Thornton played just five minutes in the first half. Mann just seven, and Gaines and Williams had 11 each.

Fox was livid. He nearly picked up a technical, instead just a bench warning, when he screamed at what he saw the inequity in fouls. He also kept his starters with two fouls on the bench, as is his custom. So for much of the rest of the half Georgia played with essentially its second unit, Brandon Morris the only starter to escape foul trouble. Morris provided a big lift, scoring eight points, including a fast-break layup to give Georgia its first lead. Juwan Parker, the backup shooting guard, sparked that layup with a steal.

Eventually Georgia took a 33-29 lead. Ole Miss recovered and took a 38-36 lead into halftime. But for Georgia to be that close was a success, considering it played much of the time with essentially its second unit.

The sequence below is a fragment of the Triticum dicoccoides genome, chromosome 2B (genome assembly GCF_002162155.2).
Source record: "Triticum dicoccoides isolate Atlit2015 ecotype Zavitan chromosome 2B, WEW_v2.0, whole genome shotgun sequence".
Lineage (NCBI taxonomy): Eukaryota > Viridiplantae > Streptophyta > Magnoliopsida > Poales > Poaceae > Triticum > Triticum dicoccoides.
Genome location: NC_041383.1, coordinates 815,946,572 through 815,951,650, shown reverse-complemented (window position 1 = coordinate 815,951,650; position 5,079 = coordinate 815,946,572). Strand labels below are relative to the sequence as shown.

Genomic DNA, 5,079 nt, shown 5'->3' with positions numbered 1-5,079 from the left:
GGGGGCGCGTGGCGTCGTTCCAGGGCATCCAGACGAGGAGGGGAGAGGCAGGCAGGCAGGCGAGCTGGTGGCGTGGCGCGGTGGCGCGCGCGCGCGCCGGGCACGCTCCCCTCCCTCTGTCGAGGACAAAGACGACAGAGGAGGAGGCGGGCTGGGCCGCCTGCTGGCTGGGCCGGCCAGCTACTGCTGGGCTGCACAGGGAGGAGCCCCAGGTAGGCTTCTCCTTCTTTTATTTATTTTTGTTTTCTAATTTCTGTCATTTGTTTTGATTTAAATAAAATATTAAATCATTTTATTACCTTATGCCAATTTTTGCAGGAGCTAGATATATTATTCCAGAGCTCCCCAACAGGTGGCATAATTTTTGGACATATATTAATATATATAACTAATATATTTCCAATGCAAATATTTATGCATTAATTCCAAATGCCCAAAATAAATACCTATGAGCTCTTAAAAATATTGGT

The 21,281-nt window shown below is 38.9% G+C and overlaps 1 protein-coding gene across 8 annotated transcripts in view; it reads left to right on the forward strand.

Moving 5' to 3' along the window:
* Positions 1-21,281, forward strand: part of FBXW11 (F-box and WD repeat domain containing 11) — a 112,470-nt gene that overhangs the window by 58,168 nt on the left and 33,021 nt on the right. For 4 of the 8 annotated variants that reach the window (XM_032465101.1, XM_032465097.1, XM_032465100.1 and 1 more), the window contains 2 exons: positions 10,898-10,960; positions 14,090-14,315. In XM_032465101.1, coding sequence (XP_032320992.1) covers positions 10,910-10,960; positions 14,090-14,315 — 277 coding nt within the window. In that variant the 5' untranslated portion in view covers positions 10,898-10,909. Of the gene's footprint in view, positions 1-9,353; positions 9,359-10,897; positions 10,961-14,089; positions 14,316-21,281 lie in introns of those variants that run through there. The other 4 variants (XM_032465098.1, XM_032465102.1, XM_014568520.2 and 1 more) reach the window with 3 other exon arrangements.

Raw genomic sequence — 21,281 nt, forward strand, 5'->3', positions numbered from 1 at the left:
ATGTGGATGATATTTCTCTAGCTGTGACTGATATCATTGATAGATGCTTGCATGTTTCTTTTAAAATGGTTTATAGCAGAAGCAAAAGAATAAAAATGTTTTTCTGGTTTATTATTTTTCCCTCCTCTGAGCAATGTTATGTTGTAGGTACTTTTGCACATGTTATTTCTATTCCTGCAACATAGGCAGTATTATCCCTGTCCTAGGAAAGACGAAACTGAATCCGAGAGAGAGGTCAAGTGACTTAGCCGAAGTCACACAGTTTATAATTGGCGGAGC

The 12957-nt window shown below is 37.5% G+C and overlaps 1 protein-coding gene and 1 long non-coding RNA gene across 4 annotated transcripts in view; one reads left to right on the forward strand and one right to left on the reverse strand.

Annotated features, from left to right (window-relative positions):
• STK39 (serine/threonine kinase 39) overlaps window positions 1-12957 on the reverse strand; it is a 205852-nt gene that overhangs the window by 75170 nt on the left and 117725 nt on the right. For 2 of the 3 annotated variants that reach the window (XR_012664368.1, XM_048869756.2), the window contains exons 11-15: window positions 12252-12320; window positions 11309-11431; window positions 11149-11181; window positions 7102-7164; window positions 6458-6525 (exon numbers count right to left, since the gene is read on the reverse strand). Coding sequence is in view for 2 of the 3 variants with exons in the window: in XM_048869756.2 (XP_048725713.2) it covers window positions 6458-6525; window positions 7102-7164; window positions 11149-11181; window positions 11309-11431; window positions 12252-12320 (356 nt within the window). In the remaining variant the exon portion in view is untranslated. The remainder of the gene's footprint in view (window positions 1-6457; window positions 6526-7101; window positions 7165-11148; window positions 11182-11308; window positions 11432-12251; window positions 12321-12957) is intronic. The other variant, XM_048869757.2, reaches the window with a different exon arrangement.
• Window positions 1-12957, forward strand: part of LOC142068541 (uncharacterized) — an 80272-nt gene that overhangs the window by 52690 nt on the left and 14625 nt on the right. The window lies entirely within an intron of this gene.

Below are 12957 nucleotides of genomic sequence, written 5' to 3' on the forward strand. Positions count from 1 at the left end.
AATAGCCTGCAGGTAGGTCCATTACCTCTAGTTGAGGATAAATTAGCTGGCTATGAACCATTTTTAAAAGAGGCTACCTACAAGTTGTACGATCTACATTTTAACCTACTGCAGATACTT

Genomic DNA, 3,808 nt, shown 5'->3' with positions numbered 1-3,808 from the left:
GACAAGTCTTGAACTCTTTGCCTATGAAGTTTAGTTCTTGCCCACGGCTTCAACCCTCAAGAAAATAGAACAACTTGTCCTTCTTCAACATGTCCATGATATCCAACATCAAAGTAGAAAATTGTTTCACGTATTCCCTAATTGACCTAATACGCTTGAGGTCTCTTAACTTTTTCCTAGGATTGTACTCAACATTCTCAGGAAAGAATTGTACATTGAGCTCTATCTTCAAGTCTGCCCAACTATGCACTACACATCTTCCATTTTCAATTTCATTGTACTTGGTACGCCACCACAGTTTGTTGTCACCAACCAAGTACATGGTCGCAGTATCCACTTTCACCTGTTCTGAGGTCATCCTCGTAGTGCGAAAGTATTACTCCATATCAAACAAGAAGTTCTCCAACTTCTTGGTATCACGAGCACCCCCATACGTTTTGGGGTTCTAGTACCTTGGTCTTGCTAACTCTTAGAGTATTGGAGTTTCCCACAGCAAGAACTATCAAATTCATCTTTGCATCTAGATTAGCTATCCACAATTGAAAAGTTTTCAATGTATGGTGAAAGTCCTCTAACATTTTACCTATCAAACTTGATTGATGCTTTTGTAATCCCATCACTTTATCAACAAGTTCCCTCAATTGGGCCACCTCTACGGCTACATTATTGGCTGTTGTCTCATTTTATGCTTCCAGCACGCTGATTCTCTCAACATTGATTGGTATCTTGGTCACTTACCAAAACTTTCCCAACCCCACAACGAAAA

As they headed to the locker room, some Georgia players were overheard in the hallway complaining about the officiating.

Their reason for complaint receded in the second half, even though Williiams quickly picked up his third. Ole Miss got it worse, whistled for seven fouls by the 15:37 mark, with four Rebels reaching three fouls.

But Georgia couldn’t take advantage, and still trailed, with Henderson ominously sitting on just six points.

Mann hit a step-back 3 to tie it at 43. He soon picked up his third, as did Thornton. But Georgia also took back the lead. Henderson got going, hitting two straight shots to give the Rebels back the lead. Morris answered on the other end with a runner.

The intensity of the game ratcheted up, every foul call protested, big shots being made on both sides.

Williams hit four straight free throws to give Georgia a 56-55 lead with 9:16 left. When Ole Miss re-took the lead, Thornton had a great tip-back. There were five lead changes and six ties in the first 12 minutes of the half.

Then Gaines picked up his fourth foul with 8:16 left, on an away from the ball call against Henderson. Gaines, his teammates and Fox protested vociferously.

Frazier hit another big 3, this time to tie it with just over seven minutes left. Then Frazier scooped up a loose ball and passed downcourt to Mann for a layup.